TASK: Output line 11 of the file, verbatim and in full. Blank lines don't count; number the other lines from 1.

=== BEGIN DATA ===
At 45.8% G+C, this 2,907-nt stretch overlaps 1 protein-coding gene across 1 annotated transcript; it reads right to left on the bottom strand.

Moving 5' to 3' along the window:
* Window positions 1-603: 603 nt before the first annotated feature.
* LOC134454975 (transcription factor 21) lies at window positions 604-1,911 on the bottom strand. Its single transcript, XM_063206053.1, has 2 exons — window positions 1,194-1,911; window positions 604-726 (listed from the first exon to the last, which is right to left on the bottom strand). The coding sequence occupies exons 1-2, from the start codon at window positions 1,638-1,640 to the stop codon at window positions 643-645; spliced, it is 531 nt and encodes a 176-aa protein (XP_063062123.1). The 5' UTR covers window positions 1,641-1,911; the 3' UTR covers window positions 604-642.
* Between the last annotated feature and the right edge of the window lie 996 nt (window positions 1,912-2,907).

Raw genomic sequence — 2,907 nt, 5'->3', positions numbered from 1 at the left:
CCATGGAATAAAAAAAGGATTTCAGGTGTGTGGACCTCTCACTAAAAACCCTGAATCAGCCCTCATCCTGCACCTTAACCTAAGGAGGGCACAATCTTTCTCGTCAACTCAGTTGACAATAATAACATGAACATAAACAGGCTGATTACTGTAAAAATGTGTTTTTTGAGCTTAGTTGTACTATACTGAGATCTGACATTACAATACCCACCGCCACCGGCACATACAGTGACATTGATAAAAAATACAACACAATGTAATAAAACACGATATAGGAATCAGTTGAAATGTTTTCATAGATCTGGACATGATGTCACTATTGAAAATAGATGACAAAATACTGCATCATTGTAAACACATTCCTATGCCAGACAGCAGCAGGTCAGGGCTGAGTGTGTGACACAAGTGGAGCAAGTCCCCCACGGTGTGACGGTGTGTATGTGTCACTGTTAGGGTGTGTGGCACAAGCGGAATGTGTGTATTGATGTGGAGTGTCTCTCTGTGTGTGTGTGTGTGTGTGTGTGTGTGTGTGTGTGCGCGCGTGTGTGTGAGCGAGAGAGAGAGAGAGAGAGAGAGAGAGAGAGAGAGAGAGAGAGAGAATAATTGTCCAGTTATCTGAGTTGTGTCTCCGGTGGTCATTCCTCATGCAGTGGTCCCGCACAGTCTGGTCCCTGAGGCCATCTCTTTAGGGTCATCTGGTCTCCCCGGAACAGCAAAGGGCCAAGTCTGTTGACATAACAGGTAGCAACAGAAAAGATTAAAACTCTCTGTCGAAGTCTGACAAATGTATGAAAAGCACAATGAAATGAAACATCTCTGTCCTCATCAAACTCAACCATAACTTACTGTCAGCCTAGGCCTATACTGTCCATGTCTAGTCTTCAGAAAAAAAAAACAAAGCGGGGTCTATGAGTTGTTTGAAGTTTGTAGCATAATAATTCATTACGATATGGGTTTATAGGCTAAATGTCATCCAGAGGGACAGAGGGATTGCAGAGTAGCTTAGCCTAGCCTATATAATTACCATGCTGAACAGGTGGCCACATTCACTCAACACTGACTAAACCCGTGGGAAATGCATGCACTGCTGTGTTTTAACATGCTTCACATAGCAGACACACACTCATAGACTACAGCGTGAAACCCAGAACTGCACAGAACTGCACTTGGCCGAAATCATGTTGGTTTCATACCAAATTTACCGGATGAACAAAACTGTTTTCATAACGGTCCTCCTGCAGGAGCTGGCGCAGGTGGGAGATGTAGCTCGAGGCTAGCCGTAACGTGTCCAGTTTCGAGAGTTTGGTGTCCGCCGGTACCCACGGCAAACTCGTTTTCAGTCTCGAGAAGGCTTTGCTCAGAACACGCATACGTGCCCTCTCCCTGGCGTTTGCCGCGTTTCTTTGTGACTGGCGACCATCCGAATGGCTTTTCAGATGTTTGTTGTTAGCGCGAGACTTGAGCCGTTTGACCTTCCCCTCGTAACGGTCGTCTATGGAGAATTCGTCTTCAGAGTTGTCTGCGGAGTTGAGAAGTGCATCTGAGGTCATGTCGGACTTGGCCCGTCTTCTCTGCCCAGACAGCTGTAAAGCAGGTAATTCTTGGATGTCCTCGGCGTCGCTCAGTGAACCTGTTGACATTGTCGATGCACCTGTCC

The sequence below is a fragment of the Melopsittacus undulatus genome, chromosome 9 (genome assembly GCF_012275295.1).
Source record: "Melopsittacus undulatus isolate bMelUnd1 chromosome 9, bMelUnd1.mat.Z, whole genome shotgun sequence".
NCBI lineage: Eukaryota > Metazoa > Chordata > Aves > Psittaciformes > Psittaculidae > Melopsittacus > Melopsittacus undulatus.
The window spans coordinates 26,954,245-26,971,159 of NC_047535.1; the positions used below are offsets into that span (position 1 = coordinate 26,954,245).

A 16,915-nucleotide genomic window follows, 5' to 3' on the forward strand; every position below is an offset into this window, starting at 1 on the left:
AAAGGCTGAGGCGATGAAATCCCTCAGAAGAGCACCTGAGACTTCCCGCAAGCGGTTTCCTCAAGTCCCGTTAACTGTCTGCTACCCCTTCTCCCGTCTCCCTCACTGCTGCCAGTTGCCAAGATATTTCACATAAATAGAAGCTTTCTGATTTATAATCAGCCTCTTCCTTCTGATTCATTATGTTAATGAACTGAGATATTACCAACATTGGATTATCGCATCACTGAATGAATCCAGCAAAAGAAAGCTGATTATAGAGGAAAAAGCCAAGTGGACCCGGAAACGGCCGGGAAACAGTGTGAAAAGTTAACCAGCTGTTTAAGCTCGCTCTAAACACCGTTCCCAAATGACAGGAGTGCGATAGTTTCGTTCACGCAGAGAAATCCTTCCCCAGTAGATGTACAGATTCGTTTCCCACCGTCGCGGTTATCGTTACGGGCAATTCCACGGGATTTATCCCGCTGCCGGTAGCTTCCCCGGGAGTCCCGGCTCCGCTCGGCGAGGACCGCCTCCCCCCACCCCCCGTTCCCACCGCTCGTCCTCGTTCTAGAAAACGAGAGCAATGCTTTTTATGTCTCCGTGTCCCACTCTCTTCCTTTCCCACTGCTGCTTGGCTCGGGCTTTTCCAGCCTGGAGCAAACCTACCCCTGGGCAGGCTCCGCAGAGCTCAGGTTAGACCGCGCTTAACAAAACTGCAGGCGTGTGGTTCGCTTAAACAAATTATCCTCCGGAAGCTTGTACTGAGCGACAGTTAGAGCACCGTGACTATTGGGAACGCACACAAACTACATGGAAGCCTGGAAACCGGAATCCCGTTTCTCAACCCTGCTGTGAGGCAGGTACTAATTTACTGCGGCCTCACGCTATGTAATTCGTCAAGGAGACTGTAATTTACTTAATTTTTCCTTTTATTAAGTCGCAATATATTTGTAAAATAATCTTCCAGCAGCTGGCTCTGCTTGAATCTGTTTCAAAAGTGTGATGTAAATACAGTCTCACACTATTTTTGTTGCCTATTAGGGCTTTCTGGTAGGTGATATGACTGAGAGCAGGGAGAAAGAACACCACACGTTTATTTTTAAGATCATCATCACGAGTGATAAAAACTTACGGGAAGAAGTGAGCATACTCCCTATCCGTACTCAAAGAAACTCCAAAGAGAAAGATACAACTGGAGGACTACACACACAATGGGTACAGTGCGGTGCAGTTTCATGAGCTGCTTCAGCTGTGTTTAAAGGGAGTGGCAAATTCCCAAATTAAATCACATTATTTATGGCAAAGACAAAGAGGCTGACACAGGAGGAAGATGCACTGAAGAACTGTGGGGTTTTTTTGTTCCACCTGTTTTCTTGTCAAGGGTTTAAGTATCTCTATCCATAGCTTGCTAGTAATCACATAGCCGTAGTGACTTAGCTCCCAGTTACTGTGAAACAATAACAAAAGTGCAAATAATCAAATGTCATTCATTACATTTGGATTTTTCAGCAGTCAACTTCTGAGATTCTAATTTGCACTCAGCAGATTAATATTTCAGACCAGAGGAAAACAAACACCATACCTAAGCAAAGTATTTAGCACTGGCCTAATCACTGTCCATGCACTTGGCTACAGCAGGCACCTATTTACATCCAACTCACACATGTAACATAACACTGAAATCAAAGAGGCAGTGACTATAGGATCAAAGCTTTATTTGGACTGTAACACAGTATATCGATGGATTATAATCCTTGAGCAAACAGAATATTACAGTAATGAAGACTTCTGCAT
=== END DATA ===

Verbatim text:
The window spans coordinates 26,954,245-26,971,159 of NC_047535.1; the positions used below are offsets into that span (position 1 = coordinate 26,954,245).